Fear of recurrence in long-term breast cancer survivors—still an issue. Results on prevalence, determinants, and the association with quality of life and depression from the Cancer Survivorship—a multi-regional population-based study
Article first published online: 30 NOV 2013
Copyright © 2013 John Wiley & Sons, Ltd.
Volume 23, Issue 5, pages 547–554, May 2014
How to Cite
Koch, L., Bertram, H., Eberle, A., Holleczek, B., Schmid-Höpfner, S., Waldmann, A., Zeissig, S. R., Brenner, H. and Arndt, V. (2014), Fear of recurrence in long-term breast cancer survivors—still an issue. Results on prevalence, determinants, and the association with quality of life and depression from the Cancer Survivorship—a multi-regional population-based study. Psycho-Oncology, 23: 547–554. doi: 10.1002/pon.3452
- Issue published online: 7 APR 2014
- Article first published online: 30 NOV 2013
- Manuscript Revised: 21 OCT 2013
- Manuscript Accepted: 21 OCT 2013
- Manuscript Received: 25 OCT 2012
- the German Cancer Aid. Grant Number: 108262
- breast cancer;
- fear of recurrence;
Fear of recurrence (FoR) is a widespread problem among breast cancer survivors. So far, little is known about prevalence, determinants, and consequences of FoR specifically in long-term breast cancer survivors, even though it was found to be one of the most important concerns in this group.
Analyses are based on data of several population-based cohorts of long-term breast cancer survivors, recruited by six German cancer registries. Overall, 2671 women were included in the analyses. FoR was assessed using the short form of the Fear of Progression Questionnaire. Potential determinants of moderate/high FoR and the association with depression and quality of life (QoL) were explored via multiple logistic and linear regression.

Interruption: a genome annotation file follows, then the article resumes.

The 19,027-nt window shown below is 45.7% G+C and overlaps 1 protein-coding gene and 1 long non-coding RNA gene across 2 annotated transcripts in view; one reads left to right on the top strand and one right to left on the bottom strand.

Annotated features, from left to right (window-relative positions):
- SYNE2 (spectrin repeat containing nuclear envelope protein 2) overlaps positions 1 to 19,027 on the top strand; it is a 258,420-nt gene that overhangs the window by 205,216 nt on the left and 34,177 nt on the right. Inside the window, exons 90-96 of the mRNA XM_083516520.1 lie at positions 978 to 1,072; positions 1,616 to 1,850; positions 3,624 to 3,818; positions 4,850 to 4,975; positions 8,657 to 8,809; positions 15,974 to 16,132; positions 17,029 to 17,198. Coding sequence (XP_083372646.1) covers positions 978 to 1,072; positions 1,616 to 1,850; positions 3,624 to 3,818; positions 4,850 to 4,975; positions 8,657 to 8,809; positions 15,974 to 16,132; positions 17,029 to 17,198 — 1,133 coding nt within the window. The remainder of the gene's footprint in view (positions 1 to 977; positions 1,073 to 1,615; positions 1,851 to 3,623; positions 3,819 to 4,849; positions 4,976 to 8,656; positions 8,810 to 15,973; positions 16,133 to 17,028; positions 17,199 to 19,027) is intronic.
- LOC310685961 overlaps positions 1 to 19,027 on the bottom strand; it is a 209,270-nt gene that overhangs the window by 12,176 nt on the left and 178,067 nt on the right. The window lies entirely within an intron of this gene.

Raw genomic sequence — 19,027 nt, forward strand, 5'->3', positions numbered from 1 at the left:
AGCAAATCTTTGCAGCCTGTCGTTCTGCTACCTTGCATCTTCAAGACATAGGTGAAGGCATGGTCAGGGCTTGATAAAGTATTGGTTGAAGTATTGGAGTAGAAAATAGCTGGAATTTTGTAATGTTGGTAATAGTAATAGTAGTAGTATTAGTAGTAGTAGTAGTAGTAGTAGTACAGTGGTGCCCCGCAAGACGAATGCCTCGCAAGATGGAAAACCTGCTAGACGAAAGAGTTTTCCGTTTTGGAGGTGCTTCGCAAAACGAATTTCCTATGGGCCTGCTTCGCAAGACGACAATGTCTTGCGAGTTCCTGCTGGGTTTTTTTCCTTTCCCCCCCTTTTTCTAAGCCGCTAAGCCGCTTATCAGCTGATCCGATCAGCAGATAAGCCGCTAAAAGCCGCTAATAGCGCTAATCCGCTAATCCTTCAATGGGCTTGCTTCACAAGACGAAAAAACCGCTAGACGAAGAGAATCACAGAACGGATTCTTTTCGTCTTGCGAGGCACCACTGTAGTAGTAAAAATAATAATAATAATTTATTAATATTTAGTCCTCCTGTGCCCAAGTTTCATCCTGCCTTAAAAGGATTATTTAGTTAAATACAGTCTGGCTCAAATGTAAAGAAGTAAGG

Even though the majority of women reported low levels of FoR (82%), a substantial percentage experienced moderate (11%) and high (6%) FoR. Younger age (odds ratio = 3.00, confidence intervals = 1.91–4.73 for women below age 55 years) and considering oneself as a tumor patient (odds ratio = 3.36, confidence intervals = 2.66–4.25) were found to exhibit the strongest associations with moderate/high FoR. Overall, psychosocial and sociodemographic factors played a far bigger role in FoR than clinical factors. Higher FoR was associated with higher depression and lower QoL.
Fear of recurrence (mostly low levels) is highly prevalent among long-term breast cancer survivors and can negatively affect QoL and well-being. Therefore, it should be given appropriate consideration in research and clinical practice. As specifically younger women tended to be impacted by FoR, it is crucial to be particularly attentive to specific needs of younger survivors. Copyright © 2013 John Wiley & Sons, Ltd.